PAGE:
What you need is a good-quality PCV valve--one that will work properly depending on its installation. Some operate really poorly if lying on their sides, some are just plain junk. The engine needs to be in good shape with good gaskets and seals and the oil separator has to be effective and not be sitting in a puddle of oil (oil drainbacks need to be clean and unrestricted). And you can always choose a pcv valve that allows less flow than others but that will affect carb jetting somewhat.
|Wayne, do you have a recommendation for a PCV valve for a Rover V8? I don't think I have an oil separator -- there's a baffle on the starboard side valve cover underneath the threaded fitting where the PCV valve attaches and that's about it. I'm absolutely positive I'm sucking some oil out of the crankcase, because according to my A/F meter the motor runs richer when the PCV is connected. Perhaps I need a PCV valve that is a bit more resistant to letting stuff through. Or else presumably open breathers would work alright, though I don't fancy getting oil spray all over the engine compartment.|
|Sorry, I can't recommend a pcv valve but I think one from a V8 engine prior to the "closed" system would work (i.e., with a vented oil filler cap). Are you using stock valve covers or aftermarket ones with an add-on-type baffle (that also may be a problem)? Years ago I built up a 351 Winsor Ford for my 79 Mustang and had tall Moroso valve covers with their baffle--wasn't worth a darn, sucked oil at the rate of a quart per 50/100 miles. I dissected a Chevy small block valve cover and removed the oil baffle/separator which I was able to put in the Moroso vavle cover. That worked well with a stock Ford pcv valve--hardly used any oil. Boy, I wish I had that car back (but I sold it so I could get my 73 B)!|
It sounds like you have a much better understanding of the PCV system than I do. Is the best to route the PCV to the air cleaner or the carburetor base?
|There really is no vacuum "signal" inside the air cleaner that would allow use of a pcv valve. You could eliminate the pcv valve (like on the 4 cylinder engines) and hook to the air cleaner, but probably would get a oily film on the inside of the air filter element and carb top--there are 4 more cylinders to create blowby. To truly get an exchange of crankcase air for moisture elimination and evacuation of blowby gases, you need to hook to the carb base. The "inlet" hose to the crankcase could be hooked to the air cleaner unless you use the carbon cannister or have vented oil filler cap. Unless you really have a lot of blowby, you're not likely to contaminate the air filter element.|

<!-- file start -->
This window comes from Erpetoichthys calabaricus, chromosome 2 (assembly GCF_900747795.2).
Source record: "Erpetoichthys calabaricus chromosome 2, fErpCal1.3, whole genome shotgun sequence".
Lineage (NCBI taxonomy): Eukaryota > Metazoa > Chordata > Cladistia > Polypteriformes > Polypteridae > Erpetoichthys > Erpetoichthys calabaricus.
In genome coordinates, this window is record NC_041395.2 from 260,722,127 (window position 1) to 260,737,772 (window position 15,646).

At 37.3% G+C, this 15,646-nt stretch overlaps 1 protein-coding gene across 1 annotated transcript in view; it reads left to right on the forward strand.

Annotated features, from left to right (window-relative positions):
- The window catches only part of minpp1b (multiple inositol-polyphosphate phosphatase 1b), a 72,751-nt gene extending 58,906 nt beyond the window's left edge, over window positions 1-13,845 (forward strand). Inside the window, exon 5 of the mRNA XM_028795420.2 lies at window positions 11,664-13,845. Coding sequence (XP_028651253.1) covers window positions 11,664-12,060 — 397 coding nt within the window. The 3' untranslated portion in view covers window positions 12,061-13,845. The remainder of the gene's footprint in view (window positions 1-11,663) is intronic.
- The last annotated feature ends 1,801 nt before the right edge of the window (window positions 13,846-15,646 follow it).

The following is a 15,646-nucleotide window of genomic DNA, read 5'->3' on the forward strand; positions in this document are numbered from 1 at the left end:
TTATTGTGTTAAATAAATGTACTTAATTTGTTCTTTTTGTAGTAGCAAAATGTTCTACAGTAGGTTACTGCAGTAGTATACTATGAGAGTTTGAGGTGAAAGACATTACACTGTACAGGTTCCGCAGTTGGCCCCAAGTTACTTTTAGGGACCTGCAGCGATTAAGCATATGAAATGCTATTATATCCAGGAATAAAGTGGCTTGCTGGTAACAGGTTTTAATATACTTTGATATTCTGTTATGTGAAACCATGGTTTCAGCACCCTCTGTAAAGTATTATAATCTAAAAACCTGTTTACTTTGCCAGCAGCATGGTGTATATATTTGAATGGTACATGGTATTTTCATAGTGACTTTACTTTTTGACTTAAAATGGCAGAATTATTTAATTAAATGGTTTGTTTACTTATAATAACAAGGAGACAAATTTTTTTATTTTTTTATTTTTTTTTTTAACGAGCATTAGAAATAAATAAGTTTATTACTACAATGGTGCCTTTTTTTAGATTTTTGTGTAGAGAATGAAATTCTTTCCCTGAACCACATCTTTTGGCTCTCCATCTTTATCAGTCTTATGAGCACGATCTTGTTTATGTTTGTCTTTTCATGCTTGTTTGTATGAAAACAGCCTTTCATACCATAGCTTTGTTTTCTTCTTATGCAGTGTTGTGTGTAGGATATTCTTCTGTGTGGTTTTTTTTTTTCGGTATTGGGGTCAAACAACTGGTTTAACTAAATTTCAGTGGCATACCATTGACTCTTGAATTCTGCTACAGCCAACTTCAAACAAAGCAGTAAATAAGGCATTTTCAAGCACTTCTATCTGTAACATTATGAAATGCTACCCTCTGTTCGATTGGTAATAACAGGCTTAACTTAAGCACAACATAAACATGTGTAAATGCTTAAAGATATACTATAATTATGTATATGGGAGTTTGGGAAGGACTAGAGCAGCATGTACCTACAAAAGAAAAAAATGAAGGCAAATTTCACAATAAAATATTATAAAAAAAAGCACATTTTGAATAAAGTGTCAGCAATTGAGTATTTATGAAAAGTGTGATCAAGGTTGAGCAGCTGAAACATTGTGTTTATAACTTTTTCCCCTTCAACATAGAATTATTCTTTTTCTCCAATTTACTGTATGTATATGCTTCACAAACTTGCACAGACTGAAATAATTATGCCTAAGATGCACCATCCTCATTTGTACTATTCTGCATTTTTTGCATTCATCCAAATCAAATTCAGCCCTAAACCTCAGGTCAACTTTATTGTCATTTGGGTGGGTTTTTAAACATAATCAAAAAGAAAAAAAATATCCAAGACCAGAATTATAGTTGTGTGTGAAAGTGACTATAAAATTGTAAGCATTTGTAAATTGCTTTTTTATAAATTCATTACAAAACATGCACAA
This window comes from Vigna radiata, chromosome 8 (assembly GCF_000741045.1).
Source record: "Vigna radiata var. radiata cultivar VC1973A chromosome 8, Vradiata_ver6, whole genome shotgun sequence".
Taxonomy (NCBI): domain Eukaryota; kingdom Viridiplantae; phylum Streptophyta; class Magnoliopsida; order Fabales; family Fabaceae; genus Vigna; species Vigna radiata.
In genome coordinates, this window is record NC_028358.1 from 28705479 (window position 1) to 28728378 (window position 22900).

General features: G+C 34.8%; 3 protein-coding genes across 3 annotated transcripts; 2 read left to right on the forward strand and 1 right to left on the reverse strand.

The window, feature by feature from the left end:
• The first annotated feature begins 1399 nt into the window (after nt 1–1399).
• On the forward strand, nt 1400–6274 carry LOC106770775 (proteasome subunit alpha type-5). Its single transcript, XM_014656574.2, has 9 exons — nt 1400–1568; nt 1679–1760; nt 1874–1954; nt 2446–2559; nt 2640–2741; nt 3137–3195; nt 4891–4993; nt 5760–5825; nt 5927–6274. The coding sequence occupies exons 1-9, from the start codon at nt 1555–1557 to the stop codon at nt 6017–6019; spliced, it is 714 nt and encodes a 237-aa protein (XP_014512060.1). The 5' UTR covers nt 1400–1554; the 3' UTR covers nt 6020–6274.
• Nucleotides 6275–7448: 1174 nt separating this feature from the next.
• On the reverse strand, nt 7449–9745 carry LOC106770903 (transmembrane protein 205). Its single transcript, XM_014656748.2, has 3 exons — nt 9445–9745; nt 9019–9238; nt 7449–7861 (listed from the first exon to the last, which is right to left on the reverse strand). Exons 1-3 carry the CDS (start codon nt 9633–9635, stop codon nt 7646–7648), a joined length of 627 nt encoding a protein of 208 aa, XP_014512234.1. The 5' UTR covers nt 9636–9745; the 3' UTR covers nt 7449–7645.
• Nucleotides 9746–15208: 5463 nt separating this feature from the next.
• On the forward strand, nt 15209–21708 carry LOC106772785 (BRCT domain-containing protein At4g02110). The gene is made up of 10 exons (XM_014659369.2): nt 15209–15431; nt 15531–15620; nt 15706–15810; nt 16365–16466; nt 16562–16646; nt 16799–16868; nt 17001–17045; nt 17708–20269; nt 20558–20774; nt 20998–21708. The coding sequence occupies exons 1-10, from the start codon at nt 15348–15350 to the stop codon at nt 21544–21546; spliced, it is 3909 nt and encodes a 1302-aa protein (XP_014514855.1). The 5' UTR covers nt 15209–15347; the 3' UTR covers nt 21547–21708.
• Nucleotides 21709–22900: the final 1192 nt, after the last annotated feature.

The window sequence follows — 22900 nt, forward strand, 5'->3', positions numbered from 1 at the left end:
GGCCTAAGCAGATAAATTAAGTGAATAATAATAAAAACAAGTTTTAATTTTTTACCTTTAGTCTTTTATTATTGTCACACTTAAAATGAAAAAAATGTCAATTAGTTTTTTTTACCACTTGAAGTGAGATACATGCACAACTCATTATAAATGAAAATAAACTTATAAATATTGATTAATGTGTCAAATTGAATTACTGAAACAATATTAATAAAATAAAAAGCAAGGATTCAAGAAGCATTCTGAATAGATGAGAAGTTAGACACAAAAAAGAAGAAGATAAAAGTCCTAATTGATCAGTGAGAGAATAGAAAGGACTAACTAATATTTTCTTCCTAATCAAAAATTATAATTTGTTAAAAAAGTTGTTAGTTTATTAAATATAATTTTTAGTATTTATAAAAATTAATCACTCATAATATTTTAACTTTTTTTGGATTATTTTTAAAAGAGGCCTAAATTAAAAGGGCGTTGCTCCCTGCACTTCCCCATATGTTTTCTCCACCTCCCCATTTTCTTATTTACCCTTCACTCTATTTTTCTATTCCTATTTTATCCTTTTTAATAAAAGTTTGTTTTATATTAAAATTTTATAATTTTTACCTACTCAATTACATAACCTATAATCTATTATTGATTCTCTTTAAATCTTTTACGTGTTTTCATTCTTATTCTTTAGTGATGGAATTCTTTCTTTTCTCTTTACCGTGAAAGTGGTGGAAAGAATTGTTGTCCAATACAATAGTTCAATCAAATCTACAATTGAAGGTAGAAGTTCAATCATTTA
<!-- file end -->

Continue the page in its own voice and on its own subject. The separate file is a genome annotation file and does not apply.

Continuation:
|A couple of points here, a typical american pcv setup would be a more or less closed system. Fresh air is drawn from the air cleaner, sometimes from inside the element, sometimes from a smaller filter inside the housing. This air goes into the crankcase, usually through a simple fitting in a valve cover on a v-8, and vapors are drawn out of the other valve cover through a pcv valve, through a much smaller hose and into a fitting at the base of the carb or in the intake. The check valve in the PCV valve *opens* when vacuum is applied, which seems a little backwards until you realize that there is much greater airflow into the carb under no vacuum conditions and therefore any blowby would still be drawn into the cylinders. Closing the throttle produces a high vacuum condition, again drawing fresh air into the engine. |
As stated, it is an emissions control system, and not designed to add power. The carb is calibrated for the pcv, and actually, since a lot of the vapors are blowby they are gasses that have already been burned. Fuel injection does a better job of taking this all into account.
About the time the exhaust vacuum system appeared, there was a push on to completely seal the combustion gasses in the cylinders and to pull a vacuum in the crankcase. The idea was that without air in the crankcase there would be no windage, no oil foaming, and no air mass to oppose the motion of the pistons.
Some engine builders came pretty close to achieving the objective, and those 45°°°°°°°°°°°° fittings are the downscaled consumer version.These things along wity overlspped rings were the hot setup for awhilee.
|Does it make a difference wich side has the PCV, and wich side is connected to the air cleaner?|
Here is what I did: Rover SD1 valve covers reversed so the tall oil filler neck is on passenger's side at back. I then opened a bigger hole where the little EFI filter used to be,Fitted a grommet and the PCV. valve and connected to carb all this on passanger's side. On driver"s side the tall flame trap with all rhe wire mesh left inside now is at back and connected with a hose to air cleaner. does this sound Ok? I guess i have a closed system now. By the way the grommet and PCV are all Ford V8 items.
|Sounds fine to me.|
This thread was discussed between 09/05/2001 and 19/05/2001